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“Did Somebody Here Text 9-1-1?”

Bringing alternative methods of communication to the 9-1-1 service

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“Did Somebody Here Text 9-1-1?”
[ Technology]

The FCC wants to improve the infrastructure for 9-1-1 centers in order for them to support text messages, both sent and received, as the committee looks toward the next generation of the emergency call service.

While speaking to the Association of Public Safety Communications Officials, FCC Chairman Julius Genachowski issued a plan for updating the nation’s 9-1-1 service. While there are a number of steps discussed, the two main points are the ability for emergency call centers to receive and send text messages.

Naturally, the received texts would be for emergencies, whereas, the broadcast text messages would act as advisories or warnings, like, say, a riot breaks out in your area and pertinent information is required. While the transcript is full of corporate-speak, there are nuggets of wisdom to be gleaned from Genachowski’s statements concerning PLAN (Personal Localized Alerting Network):

This new technology and service will turn mobile devices into emergency alert devices with potentially life-saving messages when public safety is threatened. With PLAN, government officials will be able to send text-like alerts to everyone in a targeted geographic area with an enabled mobile device. Since the alerts are geographically targeted, they will reach the right people, at the right time, with the right messages. And PLAN creates a fast lane for emergency alerts, so this vital information is guaranteed to get through even if there’s congestion in the network.

Would you welcome a government service that warned you of impending dangers, directly to your phone based on your location? Even if it’s unsolicited? As for the other aspect of text message–the reception of in 9-1-1 call centers–Genachowski continues:

For a growing number, its texting, which, unbelievable as it is, the current system doesn’t support. It’s hard to imagine that airlines can send text messages if your flight is delayed, but you can’t send a text message to 9-1-1 in an emergency. With NG9-1-1, no matter how you try to contact 9-1-1, your call for help will be delivered. And NG911 holds tremendous promise for persons with disabilities. Texting can make 9-1-1 accessible to people who are deaf or hard of hearing.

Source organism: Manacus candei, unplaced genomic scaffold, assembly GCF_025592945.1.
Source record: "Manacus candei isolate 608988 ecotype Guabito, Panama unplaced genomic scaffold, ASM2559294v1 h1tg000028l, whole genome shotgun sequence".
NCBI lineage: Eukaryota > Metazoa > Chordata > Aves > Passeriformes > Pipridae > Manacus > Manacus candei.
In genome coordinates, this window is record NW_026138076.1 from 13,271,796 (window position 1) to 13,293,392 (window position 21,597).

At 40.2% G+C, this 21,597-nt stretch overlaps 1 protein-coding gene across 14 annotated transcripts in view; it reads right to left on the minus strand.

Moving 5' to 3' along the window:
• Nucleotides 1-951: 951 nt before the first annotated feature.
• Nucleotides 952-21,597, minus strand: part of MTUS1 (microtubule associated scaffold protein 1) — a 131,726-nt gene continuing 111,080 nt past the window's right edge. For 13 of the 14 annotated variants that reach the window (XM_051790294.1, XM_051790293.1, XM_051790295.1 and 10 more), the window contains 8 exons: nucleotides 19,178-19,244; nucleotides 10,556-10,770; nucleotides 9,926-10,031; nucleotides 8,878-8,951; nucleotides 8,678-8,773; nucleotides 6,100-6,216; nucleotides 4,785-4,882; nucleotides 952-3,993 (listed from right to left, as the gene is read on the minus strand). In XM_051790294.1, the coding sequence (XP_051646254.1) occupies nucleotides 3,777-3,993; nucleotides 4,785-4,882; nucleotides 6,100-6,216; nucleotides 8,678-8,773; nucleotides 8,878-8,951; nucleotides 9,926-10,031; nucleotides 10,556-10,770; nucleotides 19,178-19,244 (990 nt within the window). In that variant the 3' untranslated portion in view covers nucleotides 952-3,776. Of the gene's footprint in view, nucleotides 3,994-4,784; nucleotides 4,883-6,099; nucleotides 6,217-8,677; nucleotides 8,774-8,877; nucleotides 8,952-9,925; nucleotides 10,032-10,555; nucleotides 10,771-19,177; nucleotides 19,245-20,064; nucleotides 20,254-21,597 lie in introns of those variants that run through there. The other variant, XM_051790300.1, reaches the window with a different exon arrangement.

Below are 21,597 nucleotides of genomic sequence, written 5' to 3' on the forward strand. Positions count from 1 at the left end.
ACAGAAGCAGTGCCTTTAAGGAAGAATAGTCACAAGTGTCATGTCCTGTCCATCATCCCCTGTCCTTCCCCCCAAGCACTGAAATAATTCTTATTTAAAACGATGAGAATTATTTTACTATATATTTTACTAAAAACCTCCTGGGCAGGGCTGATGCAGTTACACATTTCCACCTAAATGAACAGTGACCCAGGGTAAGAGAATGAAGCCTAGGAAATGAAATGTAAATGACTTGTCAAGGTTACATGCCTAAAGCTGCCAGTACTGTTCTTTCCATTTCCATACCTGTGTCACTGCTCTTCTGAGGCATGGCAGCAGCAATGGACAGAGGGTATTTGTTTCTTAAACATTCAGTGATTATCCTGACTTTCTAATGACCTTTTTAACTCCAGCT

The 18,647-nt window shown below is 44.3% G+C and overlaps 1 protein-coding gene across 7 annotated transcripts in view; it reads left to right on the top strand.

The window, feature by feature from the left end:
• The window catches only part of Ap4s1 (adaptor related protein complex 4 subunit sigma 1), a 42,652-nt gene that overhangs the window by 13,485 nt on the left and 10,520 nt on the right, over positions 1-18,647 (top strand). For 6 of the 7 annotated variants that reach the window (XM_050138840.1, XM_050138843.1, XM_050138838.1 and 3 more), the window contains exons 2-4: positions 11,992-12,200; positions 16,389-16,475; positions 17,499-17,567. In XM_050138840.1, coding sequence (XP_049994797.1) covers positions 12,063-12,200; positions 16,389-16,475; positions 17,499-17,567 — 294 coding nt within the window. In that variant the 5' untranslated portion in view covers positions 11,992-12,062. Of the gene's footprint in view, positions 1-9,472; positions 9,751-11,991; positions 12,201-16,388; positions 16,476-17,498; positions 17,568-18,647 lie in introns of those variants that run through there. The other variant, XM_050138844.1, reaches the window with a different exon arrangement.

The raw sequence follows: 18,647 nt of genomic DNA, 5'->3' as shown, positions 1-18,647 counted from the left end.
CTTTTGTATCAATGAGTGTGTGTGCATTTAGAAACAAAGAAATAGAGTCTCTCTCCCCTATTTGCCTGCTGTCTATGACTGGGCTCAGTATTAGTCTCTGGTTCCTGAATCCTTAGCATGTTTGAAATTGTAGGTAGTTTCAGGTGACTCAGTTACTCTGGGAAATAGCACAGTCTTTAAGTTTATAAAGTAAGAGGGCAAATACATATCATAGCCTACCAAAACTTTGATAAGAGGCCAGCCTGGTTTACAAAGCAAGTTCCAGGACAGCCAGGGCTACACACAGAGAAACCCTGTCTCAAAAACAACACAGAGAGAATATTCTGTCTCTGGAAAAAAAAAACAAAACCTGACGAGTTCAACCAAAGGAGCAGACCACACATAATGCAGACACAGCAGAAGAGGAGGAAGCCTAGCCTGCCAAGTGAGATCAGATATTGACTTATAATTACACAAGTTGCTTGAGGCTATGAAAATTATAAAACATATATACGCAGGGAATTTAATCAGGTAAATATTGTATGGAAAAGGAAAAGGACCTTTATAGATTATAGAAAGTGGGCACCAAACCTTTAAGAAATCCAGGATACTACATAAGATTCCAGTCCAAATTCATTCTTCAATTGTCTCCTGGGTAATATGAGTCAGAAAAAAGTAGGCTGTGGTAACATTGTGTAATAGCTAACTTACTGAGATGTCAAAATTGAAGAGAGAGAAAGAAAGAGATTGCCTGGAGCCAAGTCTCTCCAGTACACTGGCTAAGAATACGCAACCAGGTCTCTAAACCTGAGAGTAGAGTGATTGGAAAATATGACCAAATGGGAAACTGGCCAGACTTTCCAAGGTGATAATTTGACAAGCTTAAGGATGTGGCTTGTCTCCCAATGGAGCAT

In case you aren’t sure, “NG9-1-1″ stands for “next generation 9-1-1,” and if the service starts including video–a very real possibility–all that next gen stuff will fit:

Opening up 9-1-1 to new means of communications not only makes the service more accessible, but enabling the public to transmit photos, video, and data will dramatically enhance the ability of first responders to help those in need.

The real-world uses for these updates are clear: Let’s say you’ve witnessed some kind of brutal act and you managed to capture it on your phone’s video camera. These videos will soon be accepted by these next generation call centers, and there’s little doubt, they’ll be admissible in court proceedings. Furthermore, with all of the geodata these devices produce, knowing exactly where a person is when they call a 9-1-1 center is paramount.

Genachowski expands this idea even further:

With NG9-1-1, dispatchers could access hospital capacity data, real-time road and traffic conditions, and video of the crash scene from traffic cameras to decide who to dispatch and where crash victims should be transported.

While there’s been no rollout date announced, the FCC does want to fast-track these updates. Once the infrastructure is in place to support these additions, the 9-1-1 experience will be much more robust and accurate.

Maybe so much so, it will quell misguided riots caused by youngsters with too much time and boredom on their hands.

“Did Somebody Here Text 9-1-1?”
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